BARDSTOWN, Ky. — Heaven Hill on Monday broke ground on a new distillery in Bardstown, just over 25 years after a fire destroyed the company’s original distillery.

What You Need To Know

  • Heaven Hill Distillery broke ground on a new distillery in Bardstown on Monday

  • The facility will bring Heaven Hill’s distilling operation back to Bardstown for the first time since a fire in 1996 destroyed the original facility

  • The facility is expected to cost $135 million to build and create 38 new jobs

  • The new distillery is expected to open in late 2024

Charlie Downs was the master distiller at the time of the fire in 1996.  

“Things are running all through your mind,” he said. “You think: Where’s safety? Am I going to have a job tomorrow morning? What’s the future of our company?”

The company survived, but had to move workers out of Bardstown to another distillery in Louisville.

Heaven Hill company officials break ground on a new distillery in Bardstown with Gov. Andy Beshear (Spectrum News 1/Joe Ragusa)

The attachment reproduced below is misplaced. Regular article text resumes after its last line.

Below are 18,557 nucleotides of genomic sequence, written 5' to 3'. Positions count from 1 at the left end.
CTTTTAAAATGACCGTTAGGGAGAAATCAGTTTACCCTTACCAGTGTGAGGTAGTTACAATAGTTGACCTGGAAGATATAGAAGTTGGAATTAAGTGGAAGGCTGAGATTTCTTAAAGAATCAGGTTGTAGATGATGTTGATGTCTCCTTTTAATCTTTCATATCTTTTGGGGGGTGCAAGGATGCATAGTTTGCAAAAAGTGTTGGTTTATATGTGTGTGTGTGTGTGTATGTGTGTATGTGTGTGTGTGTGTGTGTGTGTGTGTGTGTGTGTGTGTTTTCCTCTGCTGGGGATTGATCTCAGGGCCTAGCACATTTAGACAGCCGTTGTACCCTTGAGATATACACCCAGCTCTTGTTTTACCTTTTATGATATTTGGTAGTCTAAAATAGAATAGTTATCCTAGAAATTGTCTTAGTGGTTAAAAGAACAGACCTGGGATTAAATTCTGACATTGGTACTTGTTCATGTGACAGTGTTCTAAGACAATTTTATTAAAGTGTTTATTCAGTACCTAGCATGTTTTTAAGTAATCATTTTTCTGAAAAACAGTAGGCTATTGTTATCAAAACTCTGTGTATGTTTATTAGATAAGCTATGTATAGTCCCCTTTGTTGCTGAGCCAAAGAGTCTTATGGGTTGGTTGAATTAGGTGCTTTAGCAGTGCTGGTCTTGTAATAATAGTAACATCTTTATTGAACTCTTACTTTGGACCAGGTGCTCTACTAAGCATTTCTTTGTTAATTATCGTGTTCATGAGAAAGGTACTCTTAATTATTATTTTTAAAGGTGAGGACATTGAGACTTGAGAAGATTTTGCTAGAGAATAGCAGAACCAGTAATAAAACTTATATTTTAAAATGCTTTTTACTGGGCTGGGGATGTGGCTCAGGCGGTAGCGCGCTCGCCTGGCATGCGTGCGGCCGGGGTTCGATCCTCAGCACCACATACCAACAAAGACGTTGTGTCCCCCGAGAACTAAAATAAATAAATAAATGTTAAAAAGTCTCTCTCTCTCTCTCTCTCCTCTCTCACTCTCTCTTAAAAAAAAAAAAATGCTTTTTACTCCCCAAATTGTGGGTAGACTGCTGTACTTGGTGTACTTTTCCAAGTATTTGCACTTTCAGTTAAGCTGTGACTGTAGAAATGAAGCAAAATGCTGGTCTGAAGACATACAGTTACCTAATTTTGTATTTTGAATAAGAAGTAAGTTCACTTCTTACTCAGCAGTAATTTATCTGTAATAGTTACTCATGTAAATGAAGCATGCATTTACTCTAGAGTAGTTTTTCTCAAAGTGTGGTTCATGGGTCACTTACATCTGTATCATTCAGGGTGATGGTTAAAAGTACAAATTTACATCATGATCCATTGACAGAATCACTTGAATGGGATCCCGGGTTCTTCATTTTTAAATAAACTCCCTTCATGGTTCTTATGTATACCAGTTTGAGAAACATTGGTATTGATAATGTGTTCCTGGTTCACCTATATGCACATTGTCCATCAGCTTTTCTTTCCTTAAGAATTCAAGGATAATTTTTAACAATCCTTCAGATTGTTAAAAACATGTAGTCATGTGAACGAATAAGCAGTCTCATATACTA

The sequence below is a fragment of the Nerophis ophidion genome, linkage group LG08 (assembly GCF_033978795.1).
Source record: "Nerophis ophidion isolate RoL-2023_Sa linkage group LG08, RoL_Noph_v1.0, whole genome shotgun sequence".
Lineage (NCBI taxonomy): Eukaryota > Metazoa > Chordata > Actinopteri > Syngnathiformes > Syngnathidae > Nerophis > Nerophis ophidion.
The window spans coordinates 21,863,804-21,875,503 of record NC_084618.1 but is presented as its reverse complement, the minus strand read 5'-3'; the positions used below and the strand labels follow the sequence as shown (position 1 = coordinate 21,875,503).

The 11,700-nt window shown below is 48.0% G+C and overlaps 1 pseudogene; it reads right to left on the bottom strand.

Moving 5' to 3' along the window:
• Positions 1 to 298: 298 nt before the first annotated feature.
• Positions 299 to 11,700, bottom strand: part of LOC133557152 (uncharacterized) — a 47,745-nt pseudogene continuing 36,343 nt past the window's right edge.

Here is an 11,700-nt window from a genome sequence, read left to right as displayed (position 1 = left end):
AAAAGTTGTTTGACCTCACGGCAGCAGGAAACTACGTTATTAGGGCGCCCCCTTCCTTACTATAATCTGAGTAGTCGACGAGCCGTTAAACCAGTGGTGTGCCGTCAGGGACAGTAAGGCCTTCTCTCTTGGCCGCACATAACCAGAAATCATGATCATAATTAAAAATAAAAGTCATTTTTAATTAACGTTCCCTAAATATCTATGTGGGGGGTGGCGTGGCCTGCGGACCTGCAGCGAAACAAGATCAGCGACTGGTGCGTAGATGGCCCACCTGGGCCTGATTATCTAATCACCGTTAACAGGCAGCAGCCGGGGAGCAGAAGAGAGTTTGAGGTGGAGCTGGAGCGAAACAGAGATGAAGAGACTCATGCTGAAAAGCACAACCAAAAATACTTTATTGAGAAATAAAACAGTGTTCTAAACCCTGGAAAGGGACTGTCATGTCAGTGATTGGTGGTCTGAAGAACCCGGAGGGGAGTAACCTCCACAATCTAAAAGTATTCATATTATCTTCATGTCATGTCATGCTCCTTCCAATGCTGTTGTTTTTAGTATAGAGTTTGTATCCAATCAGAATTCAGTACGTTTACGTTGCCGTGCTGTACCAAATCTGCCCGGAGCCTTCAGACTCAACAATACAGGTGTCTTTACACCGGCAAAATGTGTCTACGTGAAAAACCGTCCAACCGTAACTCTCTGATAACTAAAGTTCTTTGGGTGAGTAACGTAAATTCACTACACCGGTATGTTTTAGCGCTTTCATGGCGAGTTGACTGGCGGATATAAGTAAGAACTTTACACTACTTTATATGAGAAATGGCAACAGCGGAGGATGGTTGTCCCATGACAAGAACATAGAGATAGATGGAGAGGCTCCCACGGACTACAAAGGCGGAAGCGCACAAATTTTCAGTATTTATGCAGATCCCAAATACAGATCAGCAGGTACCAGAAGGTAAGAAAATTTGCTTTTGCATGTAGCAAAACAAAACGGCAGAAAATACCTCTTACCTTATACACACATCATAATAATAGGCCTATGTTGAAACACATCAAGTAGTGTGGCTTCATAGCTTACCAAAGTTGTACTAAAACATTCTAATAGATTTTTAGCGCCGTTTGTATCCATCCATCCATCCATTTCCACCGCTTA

Downs was on hand Monday to see the groundbreaking.

“It’s great for the community, great for Heaven Hill, but also, it cements what Heaven Hill and Bardstown says: we’re the bourbon capitol of the world,” he said.

Heaven Hill president Max Shapira says the company is investing $135 million for the project.  

“I don’t have to state it, but we are bullish on bourbon,” he said.

Shapira gave Gov. Andy Beshear a special bottle of bourbon to mark the occasion, and the governor said he’s excited about the jobs the new distillery will bring.  

“Every new major distilling operation creates more jobs for Kentucky farmers, as well as those that transport the product all over the country,” Beshear said.

Heaven Hill maintained other parts of its business in Bardstown after the fire, but now that distilling is coming back, Downs said the people he worked with before the fire would be happy.

"They’d be grinning ear-to-ear, and they’re thinking maybe my family — sons, daughters — will have a job now where I used to work,” Downs said.

The distillery is expected to open in late 2024 and produce 150,000 barrels of bourbon each year. Company officials said the output could eventually expand to 450,000 barrels annually.

The company also said it will continue using the distillery in Louisville at full capacity.